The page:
8. Planet signatures in the chemical composition of Sun-like stars

    CERN Document Server

    Melendez, Jorge

    2016-01-01

    There are two possible mechanisms to imprint planet signatures in the chemical composition of Sun-like stars: i) dust condensation at the early stages of planet formation, causing a depletion of refractory elements in the gas accreted by the star in the late stages of its formation; ii) planet engulfment, enriching the host star in lithium and refractory elements. We discuss both planet signatures, the influence of galactic chemical evolution, and the importance of binaries composed of stellar twins as laboratories to verify abundance anomalies imprinted by planets.

  9. Chemical Composition and Antimicrobial Activity of Echinophora spinosa L. (Apiaceae Essential Oil

    Directory of Open Access Journals (Sweden)

    Jasmina M. Glamočlija

    2011-01-01

    Full Text Available The present study was undertaken to investigate the chemical composition and effectiveness of the essential oil isolated from Echinophora spinosa on different bacterial and fungal species. Chemical analysis (GC/MS showed that δ³-carene (60,86 %, α-phellandrene (7,12%, p-cymene (6,22 %, myrcene (4,82 % and β-phellandrene (2,73 % were dominant components in this oil. Essential oil tested showed good antimicrobial activity. Antimicrobial potential of this oil was higher than potential of commercial antimicrobial drugs tested, streptomycin, bifonozole and ketoconazole.

  10. Simulation of Gas Detonation Propagation in a Medium Having Variable Chemical Composition

    Science.gov (United States)

    Prokhorov, E. S.

    2017-01-01

    Within the framework of a quasi-one-dimensional approximation, a mathematical model of the propagation of a detonation wave in a tube filled with explosive gas mixture with spatially variable chemical composition has been formulated, and the respective problem has been solved numerically. The shift in the chemical equilibrium of detonation products as well as the friction and heat removal losses were taken into account. The proposed mathematical model allows one to describe steady-state (of Chapman-Jouguet) and over-compressed detonation regimes.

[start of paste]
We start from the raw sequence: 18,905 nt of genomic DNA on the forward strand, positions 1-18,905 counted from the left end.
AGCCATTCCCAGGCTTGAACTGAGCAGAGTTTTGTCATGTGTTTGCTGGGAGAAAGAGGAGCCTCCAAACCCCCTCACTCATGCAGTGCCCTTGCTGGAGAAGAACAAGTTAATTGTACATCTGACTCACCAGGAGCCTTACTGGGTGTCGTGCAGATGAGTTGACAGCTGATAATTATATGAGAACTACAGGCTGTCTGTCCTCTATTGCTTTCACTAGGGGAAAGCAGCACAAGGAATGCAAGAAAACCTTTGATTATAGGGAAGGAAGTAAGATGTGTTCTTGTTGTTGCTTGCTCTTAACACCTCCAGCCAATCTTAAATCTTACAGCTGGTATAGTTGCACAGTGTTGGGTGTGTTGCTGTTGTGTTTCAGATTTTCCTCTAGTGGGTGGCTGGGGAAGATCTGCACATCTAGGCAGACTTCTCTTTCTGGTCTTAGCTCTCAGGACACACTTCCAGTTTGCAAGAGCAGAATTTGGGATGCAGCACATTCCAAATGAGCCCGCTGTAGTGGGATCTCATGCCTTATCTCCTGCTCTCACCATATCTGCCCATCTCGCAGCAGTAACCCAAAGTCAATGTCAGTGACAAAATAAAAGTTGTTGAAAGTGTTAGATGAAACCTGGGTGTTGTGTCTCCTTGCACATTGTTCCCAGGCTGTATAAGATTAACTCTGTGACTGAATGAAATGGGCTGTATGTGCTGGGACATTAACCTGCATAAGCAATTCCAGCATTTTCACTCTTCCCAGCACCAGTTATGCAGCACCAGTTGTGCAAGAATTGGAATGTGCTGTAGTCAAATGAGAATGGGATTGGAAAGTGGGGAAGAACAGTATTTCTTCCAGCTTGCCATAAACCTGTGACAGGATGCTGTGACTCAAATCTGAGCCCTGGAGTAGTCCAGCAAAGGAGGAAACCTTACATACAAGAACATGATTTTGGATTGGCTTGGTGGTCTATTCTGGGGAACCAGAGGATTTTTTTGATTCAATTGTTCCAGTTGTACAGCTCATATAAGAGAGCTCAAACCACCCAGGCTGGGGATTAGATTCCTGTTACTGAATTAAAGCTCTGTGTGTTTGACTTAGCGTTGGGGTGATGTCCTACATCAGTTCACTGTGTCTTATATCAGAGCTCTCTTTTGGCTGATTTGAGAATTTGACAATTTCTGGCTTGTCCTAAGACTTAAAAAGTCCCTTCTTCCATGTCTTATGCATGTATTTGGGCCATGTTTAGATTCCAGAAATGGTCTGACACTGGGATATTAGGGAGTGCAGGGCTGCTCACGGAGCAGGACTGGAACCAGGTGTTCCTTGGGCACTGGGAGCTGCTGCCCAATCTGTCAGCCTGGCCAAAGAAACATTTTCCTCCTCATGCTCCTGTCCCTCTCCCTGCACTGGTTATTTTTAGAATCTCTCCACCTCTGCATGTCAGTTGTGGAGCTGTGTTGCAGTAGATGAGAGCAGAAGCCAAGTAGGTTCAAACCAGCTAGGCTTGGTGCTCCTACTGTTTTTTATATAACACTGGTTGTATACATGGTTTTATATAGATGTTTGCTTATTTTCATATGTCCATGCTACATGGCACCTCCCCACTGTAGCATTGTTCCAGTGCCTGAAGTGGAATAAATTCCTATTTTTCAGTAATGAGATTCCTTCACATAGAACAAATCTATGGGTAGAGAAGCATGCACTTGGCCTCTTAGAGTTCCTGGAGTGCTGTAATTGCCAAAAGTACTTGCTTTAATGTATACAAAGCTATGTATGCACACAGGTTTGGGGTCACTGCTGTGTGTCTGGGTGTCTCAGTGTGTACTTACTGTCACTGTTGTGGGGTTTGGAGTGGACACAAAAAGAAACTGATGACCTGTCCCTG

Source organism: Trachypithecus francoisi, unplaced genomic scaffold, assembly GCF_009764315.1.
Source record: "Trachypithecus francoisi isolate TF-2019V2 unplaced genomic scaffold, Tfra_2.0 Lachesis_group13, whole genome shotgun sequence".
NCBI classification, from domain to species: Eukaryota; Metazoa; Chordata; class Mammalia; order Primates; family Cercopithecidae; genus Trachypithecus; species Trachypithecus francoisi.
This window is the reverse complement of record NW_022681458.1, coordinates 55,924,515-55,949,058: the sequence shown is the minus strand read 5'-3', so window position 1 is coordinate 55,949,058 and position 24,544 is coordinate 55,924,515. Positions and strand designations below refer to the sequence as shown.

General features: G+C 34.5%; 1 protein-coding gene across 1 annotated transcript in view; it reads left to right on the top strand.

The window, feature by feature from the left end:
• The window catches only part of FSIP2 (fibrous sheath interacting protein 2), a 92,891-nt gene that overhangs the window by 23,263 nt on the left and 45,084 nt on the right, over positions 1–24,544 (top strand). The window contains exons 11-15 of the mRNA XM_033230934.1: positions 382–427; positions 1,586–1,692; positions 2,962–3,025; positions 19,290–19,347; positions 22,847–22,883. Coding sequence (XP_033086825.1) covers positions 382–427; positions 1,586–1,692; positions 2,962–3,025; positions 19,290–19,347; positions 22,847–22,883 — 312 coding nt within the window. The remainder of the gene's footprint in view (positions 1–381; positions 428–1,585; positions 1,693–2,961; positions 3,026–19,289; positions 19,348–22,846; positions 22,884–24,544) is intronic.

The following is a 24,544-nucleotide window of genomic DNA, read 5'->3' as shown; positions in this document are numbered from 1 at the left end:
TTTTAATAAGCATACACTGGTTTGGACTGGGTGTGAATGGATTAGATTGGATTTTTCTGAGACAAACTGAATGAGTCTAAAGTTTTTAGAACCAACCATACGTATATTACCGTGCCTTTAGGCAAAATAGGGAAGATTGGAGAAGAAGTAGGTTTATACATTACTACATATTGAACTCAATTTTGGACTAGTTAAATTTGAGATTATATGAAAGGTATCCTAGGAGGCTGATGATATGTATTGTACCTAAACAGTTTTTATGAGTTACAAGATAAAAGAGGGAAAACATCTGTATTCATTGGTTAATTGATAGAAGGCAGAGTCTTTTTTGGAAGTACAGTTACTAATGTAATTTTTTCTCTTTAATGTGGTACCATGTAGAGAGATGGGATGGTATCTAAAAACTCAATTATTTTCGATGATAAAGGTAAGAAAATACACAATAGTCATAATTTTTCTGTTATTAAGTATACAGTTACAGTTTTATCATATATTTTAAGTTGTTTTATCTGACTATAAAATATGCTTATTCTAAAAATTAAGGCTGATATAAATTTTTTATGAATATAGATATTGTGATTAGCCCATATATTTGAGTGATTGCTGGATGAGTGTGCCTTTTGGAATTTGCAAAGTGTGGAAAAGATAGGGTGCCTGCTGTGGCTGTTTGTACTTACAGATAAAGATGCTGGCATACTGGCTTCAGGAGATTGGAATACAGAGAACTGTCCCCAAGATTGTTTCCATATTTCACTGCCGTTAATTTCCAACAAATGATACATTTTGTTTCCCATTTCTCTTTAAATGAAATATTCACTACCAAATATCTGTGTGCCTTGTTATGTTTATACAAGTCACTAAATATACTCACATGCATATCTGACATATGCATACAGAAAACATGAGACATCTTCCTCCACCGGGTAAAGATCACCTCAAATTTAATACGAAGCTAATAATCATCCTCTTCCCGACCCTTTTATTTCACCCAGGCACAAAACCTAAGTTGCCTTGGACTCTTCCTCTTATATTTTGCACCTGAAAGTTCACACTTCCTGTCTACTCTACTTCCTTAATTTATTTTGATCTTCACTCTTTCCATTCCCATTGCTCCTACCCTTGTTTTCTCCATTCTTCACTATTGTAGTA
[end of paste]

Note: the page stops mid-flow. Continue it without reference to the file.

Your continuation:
11. Morphology tailoring of nano/micro-structured conductive polymers, composites and their applications in chemical sensors.

    Science.gov (United States)

    Ma, Xingfa; Gao, Mingjun; He, Xiaochun; Li, Guang

    2010-11-01

    Conductive polymer is one of the important multi-functional materials. It has many applications in light-emitting diodes, chemical sensors, biosensors, et al. This paper provides a relatively comprehensive review on the progress of conductive polymer and composite as sensitive film for sensors to chemical vapors including patents, papers and our preliminary research results. Especially, the feature of conjugated polymers, the processing technology, doping characteristics and some factors affecting gas responses are discussed. Otherwise, the developments of nanostructured conductive polymer and organic-inorganic hybrid film sensor with high sensitivity and rapid response to vapors are also described, and some suggestions are proposed.

  12. Chemical Composition and Dynamics of the Upper Troposphere and the Lower Stratosphere: Overview of the Project

    Science.gov (United States)

    Sofieva, V. F.; Liu, C.; Huang, F.; Kyrola, E.; Liu, Y.; Ialongo, I.; Hakkarainen, J.; Zhang, Y.

    2016-08-01

    The DRAGON-3 cooperation study on the upper troposphere and the lower stratosphere (UTLS) is based on new satellite data and modern atmospheric models. The objectives of the project are: (i) assessment of satellite data on chemical composition in UTLS, (ii) dynamical and chemical structures of the UTLS and its variability, (iii) multi-scale variability of stratospheric ozone, (iv) climatology of the stratospheric aerosol layer and its variability, and (v) updated ozone climatology and its relation to tropopause/multiple tropopauses.In this paper, we present the main results of the project.

  13. Revised Phase Diagram of the Gross-Neveu Model

    CERN Document Server